After ups and downs in '16, Jerad Eickhoff and Cameron Rupp are ready to ace chemistry test

After ups and downs in '16, Jerad Eickhoff and Cameron Rupp are ready to ace chemistry test

CINCINNATI -- The relationship between a pitcher and a catcher is one of the most important in baseball. There has to be an understanding and a trust between the two if the union is going to flourish and the team is going to have a chance to win that night's ballgame.

It's no secret that Jerad Eickhoff and Cameron Rupp didn't always mesh last season. Phillies manager Pete Mackanin confirmed as much when he started pairing Eickhoff with Carlos Ruiz for a string of starts last summer. Mackanin, at the time, said he liked Ruiz's willingness to call breaking balls. At one point in June, Ruiz caught five straight Eickhoff starts and the right-hander had a 2.12 ERA in those games.

Ruiz is gone now.

Rupp is the clear-cut No. 1 catcher.

And Eickhoff is arguably the Phillies' best starting pitcher. He was last season when he led the staff with 33 starts, 197 1/3 innings and a 3.65 ERA.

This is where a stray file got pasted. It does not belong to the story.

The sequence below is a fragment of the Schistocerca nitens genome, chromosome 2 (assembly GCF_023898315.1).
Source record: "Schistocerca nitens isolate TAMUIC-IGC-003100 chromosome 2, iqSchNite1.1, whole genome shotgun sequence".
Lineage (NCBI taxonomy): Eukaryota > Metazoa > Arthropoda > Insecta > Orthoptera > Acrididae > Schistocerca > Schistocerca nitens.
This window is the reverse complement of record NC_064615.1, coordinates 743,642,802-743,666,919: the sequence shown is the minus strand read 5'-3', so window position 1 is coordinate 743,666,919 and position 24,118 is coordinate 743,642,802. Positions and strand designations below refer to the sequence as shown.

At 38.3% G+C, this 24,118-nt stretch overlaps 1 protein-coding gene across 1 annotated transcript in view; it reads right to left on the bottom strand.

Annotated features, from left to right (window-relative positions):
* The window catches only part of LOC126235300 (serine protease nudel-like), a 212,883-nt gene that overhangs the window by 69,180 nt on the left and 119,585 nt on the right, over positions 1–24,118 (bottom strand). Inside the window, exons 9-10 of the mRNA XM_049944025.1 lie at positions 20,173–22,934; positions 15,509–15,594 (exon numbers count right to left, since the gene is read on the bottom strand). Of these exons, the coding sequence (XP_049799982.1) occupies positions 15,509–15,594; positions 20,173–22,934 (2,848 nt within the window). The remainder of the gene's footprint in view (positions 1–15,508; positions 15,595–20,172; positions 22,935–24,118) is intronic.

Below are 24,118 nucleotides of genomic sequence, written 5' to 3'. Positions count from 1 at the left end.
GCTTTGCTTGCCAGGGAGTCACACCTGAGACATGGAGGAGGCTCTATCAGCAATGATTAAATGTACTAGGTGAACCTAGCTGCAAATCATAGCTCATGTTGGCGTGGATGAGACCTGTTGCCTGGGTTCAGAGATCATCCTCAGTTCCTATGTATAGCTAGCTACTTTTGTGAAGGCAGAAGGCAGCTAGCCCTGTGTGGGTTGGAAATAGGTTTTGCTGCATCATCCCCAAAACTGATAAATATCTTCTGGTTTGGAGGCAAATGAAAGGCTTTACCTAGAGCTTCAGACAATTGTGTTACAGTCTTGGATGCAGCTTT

Eickhoff will look to build on last season's success when he makes his first start of the new season Wednesday night against the Cincinnati Reds at Great American Ball Park (see game notes).

The 26-year-old right-hander hails from Evansville, Indiana, about a two-hour drive from Cincinnati. A number of family and friends will be on hand for the game.

And Cameron Rupp will be behind the plate.

In fact, he probably will be for the majority of Eickhoff's starts this season.

The two are ready to grow into one.

In fact, they believe they already have.

Eickhoff's final nine starts of last season came with Rupp behind the plate and the duo produced a 3.19 ERA over that span and opposing batters hit just .217.

So there was growth.

It took another step this spring.

Back on March 19, Eickhoff pitched six innings of two-run ball against the Tampa Bay Rays in Port Charlotte, Florida. He walked none and struck out nine.

Rupp was the catcher.

In fact, it was the first time the two had paired in a game this spring.

"If you watched Eickhoff pitch that game, it doesn't get any better than that," Rupp said a few days later.